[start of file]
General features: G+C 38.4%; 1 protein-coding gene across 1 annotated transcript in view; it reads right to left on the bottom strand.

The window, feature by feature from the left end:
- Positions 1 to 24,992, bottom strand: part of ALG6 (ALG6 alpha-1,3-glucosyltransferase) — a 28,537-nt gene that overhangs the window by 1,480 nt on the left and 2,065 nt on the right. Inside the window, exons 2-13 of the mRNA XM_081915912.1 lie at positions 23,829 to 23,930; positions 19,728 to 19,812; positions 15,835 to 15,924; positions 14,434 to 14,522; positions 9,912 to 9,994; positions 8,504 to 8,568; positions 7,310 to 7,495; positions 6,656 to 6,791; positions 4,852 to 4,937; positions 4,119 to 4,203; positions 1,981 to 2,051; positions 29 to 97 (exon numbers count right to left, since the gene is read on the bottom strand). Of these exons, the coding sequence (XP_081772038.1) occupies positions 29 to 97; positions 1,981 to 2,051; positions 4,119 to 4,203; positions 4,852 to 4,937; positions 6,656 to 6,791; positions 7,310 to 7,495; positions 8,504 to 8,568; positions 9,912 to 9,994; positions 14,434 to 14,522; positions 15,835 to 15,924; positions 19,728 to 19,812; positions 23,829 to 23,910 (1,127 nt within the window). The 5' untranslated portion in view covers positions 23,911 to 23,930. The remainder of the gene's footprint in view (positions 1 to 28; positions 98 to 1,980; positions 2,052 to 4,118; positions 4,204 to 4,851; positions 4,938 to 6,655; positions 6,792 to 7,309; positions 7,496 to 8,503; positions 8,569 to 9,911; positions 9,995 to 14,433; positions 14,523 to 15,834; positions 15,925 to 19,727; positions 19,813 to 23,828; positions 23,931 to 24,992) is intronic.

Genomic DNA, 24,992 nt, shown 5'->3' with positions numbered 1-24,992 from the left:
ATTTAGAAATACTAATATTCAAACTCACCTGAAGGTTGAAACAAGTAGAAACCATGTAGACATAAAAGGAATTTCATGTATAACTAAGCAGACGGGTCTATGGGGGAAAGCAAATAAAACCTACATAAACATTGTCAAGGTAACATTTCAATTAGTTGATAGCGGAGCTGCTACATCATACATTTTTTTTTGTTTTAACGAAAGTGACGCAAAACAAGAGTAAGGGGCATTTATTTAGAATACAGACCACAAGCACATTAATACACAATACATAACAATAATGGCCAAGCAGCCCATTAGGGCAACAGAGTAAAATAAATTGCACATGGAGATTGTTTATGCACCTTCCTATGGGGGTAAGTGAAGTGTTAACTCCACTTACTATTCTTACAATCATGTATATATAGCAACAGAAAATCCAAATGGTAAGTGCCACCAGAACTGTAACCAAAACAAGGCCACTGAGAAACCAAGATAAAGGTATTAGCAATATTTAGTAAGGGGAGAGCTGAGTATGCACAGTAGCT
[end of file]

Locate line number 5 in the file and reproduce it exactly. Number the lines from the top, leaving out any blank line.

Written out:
ATTTAGAAATACTAATATTCAAACTCACCTGAAGGTTGAAACAAGTAGAAACCATGTAGACATAAAAGGAATTTCATGTATAACTAAGCAGACGGGTCTATGGGGGAAAGCAAATAAAACCTACATAAACATTGTCAAGGTAACATTTCAATTAGTTGATAGCGGAGCTGCTACATCATACATTTTTTTTTGTTTTAACGAAAGTGACGCAAAACAAGAGTAAGGGGCATTTATTTAGAATACAGACCACAAGCACATTAATACACAATACATAACAATAATGGCCAAGCAGCCCATTAGGGCAACAGAGTAAAATAAATTGCACATGGAGATTGTTTATGCACCTTCCTATGGGGGTAAGTGAAGTGTTAACTCCACTTACTATTCTTACAATCATGTATATATAGCAACAGAAAATCCAAATGGTAAGTGCCACCAGAACTGTAACCAAAACAAGGCCACTGAGAAACCAAGATAAAGGTATTAGCAATATTTAGTAAGGGGAGAGCTGAGTATGCACAGTAGCT